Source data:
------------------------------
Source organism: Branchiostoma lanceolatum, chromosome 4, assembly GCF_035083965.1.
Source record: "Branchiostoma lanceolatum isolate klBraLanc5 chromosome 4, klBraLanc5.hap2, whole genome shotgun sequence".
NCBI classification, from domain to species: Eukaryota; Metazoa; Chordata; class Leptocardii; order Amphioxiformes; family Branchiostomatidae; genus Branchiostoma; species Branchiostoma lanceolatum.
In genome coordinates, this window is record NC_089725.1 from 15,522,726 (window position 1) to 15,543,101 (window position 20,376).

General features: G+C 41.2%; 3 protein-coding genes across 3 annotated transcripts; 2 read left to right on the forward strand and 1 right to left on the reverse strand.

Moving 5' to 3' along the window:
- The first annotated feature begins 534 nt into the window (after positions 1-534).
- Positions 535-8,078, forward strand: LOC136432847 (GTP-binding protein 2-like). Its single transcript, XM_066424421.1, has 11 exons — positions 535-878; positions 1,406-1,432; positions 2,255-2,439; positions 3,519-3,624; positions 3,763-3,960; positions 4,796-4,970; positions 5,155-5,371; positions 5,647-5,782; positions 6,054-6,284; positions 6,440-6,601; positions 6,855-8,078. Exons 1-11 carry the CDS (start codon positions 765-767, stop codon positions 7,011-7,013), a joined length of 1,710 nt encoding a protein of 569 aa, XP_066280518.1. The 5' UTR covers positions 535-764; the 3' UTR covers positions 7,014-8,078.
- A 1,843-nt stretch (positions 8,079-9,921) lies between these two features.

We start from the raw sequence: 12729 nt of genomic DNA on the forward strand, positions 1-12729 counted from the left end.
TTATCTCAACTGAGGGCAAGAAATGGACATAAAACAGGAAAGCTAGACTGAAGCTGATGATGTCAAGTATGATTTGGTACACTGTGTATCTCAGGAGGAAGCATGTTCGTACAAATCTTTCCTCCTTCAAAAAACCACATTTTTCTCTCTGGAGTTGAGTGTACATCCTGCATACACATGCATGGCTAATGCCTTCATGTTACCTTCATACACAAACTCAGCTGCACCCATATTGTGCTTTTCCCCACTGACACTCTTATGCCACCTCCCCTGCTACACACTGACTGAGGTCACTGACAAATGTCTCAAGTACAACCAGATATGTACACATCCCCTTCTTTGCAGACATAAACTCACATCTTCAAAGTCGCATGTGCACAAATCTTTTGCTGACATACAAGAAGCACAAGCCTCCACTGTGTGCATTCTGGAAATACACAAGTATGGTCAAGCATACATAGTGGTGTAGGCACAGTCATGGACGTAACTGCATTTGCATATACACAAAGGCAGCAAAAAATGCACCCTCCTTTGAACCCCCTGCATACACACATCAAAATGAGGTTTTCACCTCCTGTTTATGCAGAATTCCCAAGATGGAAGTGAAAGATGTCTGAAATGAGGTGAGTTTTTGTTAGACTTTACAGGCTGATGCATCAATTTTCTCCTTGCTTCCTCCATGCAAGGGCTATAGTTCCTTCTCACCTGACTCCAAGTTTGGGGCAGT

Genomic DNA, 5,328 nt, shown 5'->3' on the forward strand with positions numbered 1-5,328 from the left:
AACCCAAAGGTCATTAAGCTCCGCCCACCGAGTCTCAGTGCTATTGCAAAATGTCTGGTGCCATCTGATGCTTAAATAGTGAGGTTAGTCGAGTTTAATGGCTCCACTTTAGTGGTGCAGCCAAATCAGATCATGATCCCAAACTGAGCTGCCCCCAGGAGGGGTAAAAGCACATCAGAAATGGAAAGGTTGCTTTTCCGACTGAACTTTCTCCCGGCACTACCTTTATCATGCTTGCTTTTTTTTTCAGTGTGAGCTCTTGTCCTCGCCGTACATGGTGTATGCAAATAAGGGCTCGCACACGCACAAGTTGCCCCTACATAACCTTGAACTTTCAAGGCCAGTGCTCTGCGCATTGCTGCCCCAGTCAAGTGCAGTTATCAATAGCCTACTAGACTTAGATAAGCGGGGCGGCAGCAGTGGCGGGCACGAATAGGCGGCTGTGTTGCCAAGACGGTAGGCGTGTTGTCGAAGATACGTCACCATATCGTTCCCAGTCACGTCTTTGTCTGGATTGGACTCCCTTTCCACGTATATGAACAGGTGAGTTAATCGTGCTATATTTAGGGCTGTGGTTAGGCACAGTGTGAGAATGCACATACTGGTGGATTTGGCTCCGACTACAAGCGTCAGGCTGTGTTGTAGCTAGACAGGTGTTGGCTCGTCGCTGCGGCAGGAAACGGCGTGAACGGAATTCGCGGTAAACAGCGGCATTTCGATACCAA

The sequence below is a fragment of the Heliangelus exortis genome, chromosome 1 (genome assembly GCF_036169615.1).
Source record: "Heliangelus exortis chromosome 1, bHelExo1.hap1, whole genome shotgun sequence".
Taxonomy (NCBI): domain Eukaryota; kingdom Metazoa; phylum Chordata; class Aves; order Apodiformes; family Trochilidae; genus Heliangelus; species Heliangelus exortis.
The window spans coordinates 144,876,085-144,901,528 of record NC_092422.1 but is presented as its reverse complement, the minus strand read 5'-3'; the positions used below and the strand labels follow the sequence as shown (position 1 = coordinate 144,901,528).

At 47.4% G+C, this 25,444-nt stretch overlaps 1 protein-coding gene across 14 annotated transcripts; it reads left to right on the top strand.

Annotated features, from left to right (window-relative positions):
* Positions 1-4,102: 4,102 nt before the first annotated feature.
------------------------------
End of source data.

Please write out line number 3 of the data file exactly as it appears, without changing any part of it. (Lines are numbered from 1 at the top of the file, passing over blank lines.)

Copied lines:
NCBI classification, from domain to species: Eukaryota; Metazoa; Chordata; class Leptocardii; order Amphioxiformes; family Branchiostomatidae; genus Branchiostoma; species Branchiostoma lanceolatum.